I won’t stop until the mornin’ light
Let’s pretend we’re married and go all night…tonight
And that’s actually tame compared to the verses, which are tame compared to the ad-libs in the song. [I had no idea one of the things he suggests was physically possible.] So once again, the only way to shoehorn a legitimately great song onto this list is by completely divorcing its lyrics from context in order to kid yourself that it maybe kinda sorta fits the criteria. Although even there it still doesn’t work because great as it is—and it most certainly is—"Little Red Corvette" is not and never has been a staple of classic rock radio.
There’s one other alternative, I reckon, and it’s really rather an intriguing one. Perhaps Miller actually knows the song is about lurid casual sex. In which case I guess conservatives are a lot more fun than they like to pretend. I s’pose I shouldn’t be all that surprised, given how many of the most prominent conservatives have dumped their wives for younger models (cf. Ronald Reagan, Rudy Giuliani, John McCain, George Allen and Newt Gingrich.).
May 30, 2006
50 more conservative rock songs.
By John J. Miller
My article on the 50 greatest conservative rock songs has struck a chord, so to speak. The New York Times called it "surprisingly persuasive." The Boston Herald also noticed it. In Britain, the Independent said that "Dylan will never sound the same again." Some guy named Pete Townshend posted a comment about #1 song "Won’t Get Fooled Again," and a Scottish newspaper tracked down the Proclaimers, who appear at #42, for a remark. The blogosphere has been active as well: I’ve enjoyed reading responses here, here, here, here, here, here, and here.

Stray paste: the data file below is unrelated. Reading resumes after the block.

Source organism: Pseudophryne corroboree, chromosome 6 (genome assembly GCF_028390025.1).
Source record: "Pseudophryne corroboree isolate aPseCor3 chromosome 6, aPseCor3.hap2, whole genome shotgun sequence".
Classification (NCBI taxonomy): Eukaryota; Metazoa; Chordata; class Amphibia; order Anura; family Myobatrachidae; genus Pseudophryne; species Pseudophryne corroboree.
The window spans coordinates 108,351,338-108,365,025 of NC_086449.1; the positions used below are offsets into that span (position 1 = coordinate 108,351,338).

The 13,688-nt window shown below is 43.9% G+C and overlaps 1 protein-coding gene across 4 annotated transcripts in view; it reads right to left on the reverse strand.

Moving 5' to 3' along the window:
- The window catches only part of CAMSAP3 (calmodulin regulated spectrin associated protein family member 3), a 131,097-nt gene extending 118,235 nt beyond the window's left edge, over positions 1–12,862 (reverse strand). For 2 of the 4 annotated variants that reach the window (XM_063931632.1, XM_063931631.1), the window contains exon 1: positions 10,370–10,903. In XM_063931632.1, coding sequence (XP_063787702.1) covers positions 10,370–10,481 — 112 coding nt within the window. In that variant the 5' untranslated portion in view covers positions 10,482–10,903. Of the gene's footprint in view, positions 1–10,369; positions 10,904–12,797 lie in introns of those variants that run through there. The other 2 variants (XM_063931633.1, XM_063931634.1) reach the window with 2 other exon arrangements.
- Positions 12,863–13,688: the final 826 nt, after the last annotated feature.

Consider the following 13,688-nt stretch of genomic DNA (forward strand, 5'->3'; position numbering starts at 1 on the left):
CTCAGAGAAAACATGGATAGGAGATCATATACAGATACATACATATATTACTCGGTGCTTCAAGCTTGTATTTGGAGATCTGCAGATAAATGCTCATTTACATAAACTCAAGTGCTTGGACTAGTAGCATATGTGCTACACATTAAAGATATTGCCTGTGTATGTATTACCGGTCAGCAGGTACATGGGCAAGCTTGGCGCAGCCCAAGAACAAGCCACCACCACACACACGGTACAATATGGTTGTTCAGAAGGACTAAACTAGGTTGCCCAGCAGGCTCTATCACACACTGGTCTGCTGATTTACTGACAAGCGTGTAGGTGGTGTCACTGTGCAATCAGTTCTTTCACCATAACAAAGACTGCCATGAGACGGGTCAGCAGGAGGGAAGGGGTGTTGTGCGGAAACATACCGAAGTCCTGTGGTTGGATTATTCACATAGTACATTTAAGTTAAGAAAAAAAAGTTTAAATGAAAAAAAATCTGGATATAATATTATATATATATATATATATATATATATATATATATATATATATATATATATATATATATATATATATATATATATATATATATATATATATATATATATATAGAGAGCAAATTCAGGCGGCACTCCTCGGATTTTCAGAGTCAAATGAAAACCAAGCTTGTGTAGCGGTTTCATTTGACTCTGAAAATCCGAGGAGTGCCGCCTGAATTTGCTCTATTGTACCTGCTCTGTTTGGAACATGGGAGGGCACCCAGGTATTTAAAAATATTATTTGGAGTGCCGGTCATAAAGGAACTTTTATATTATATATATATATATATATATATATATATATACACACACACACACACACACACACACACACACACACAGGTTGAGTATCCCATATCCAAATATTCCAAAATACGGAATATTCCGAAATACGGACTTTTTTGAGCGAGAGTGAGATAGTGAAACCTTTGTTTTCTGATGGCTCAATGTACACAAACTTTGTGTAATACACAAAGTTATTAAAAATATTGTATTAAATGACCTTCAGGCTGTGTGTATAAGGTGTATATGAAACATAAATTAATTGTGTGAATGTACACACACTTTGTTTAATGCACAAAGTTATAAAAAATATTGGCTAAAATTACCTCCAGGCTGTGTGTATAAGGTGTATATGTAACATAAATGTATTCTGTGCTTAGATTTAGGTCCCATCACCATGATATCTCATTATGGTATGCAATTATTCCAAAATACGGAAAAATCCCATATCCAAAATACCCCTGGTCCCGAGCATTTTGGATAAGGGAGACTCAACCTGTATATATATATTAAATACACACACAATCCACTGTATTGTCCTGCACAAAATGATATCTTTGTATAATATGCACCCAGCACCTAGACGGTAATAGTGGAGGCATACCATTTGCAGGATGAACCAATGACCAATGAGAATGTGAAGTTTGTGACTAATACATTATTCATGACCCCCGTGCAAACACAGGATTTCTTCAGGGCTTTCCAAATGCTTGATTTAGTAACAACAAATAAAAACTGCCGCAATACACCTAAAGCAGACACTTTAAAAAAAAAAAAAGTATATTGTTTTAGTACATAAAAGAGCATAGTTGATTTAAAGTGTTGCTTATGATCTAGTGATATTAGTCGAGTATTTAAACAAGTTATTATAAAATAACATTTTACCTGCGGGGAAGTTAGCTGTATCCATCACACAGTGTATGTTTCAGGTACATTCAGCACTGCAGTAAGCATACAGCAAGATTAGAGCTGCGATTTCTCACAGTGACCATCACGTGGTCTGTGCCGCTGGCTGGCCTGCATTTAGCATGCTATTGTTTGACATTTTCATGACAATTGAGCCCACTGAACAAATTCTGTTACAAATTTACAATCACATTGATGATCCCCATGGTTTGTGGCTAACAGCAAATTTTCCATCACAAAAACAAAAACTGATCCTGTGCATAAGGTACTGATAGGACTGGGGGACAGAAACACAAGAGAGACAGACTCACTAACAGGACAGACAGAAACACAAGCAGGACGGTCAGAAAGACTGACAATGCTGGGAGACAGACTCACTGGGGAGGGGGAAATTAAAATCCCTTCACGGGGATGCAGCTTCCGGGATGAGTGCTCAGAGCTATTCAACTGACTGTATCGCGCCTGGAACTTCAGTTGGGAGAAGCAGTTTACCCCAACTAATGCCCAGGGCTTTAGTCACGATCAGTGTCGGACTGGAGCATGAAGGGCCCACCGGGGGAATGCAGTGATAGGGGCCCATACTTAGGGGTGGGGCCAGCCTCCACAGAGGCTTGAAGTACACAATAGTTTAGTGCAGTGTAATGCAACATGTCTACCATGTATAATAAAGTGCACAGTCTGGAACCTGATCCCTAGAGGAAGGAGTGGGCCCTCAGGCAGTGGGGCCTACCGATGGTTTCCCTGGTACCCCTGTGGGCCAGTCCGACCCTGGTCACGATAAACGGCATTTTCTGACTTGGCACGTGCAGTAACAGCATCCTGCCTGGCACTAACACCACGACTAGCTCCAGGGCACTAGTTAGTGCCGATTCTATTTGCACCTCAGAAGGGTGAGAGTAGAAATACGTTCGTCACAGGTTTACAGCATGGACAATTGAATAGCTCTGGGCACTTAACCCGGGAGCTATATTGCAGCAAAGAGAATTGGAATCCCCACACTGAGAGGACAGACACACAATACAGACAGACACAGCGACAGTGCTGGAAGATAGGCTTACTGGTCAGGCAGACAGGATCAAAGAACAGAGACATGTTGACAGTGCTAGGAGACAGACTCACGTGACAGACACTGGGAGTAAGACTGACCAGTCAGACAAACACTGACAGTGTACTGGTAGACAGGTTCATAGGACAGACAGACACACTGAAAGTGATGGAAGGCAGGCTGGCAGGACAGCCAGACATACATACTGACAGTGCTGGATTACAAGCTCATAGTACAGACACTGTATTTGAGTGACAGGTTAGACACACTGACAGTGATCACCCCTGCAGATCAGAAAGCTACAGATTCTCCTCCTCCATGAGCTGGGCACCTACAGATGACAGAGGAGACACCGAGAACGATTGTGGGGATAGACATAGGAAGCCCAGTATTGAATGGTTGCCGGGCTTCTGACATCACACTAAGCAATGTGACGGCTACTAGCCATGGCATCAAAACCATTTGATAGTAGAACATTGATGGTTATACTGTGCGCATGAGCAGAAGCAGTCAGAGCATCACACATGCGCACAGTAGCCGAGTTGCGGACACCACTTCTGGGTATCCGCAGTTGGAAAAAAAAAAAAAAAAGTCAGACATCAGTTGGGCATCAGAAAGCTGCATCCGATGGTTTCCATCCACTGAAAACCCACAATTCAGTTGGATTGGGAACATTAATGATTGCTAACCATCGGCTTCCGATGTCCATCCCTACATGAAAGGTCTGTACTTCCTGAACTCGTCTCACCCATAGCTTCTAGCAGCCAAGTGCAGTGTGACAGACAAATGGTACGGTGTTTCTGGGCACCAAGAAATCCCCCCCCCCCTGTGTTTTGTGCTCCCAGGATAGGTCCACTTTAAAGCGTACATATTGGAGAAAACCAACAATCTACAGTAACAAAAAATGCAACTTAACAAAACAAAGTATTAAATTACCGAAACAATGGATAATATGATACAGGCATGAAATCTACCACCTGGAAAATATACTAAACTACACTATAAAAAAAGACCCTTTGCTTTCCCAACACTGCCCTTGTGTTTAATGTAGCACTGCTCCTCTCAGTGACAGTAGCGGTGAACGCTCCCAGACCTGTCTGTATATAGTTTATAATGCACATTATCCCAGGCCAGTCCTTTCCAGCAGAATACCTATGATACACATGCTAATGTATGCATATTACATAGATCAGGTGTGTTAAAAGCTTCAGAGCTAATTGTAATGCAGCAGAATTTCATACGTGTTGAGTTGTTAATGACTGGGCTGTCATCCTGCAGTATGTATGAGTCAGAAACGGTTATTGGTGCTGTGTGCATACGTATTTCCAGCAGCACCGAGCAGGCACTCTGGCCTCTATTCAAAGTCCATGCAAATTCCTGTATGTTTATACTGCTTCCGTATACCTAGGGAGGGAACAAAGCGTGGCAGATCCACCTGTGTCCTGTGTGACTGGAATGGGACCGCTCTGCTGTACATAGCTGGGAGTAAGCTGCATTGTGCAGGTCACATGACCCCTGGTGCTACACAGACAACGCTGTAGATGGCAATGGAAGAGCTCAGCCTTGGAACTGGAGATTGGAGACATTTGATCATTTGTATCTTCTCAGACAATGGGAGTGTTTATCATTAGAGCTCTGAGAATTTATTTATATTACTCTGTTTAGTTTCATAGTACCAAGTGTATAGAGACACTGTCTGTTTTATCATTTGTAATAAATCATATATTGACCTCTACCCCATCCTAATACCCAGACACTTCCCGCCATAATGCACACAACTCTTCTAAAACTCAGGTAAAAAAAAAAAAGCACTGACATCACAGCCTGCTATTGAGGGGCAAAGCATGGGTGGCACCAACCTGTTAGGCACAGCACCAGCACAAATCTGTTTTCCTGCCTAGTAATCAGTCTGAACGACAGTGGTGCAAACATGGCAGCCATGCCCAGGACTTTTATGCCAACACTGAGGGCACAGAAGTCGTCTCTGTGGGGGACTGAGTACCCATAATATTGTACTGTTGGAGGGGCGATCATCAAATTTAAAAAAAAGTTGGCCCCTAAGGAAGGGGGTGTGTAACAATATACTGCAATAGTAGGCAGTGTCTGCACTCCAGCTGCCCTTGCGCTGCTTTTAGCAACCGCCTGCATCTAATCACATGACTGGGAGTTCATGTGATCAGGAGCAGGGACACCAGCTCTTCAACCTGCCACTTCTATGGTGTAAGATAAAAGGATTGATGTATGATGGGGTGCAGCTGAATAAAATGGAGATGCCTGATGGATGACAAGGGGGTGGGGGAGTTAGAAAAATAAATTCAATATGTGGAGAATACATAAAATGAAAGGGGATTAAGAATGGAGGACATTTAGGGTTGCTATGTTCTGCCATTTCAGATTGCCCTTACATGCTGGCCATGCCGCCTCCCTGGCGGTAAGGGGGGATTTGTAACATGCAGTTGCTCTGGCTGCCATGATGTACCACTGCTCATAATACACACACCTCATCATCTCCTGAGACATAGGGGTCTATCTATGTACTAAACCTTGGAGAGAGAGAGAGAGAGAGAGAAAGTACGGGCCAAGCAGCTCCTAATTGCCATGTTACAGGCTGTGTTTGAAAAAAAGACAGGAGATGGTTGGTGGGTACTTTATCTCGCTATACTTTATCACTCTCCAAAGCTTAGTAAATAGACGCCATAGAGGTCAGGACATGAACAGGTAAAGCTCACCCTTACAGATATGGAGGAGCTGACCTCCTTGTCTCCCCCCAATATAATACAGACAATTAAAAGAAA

The most amusing reply appeared in several forms on left-wing blogs: Hands off my rock music, right-wing scum! This notion was expressed most succinctly by Dave Marsh, described in the Times as "the longtime rock critic and avowed lefty." He thought the list was "a desperate effort by the right to co-opt popular culture." In other words: The 62 million Americans who voted for President Bush’s reelection don’t actually participate in the creation and consumption of pop culture, but we steal it and twist it in dastardly ways.
Much of the commentary has focused on two basic questions, both of which I tried to address briefly in the introduction to the original article. I’ll say a few more words here: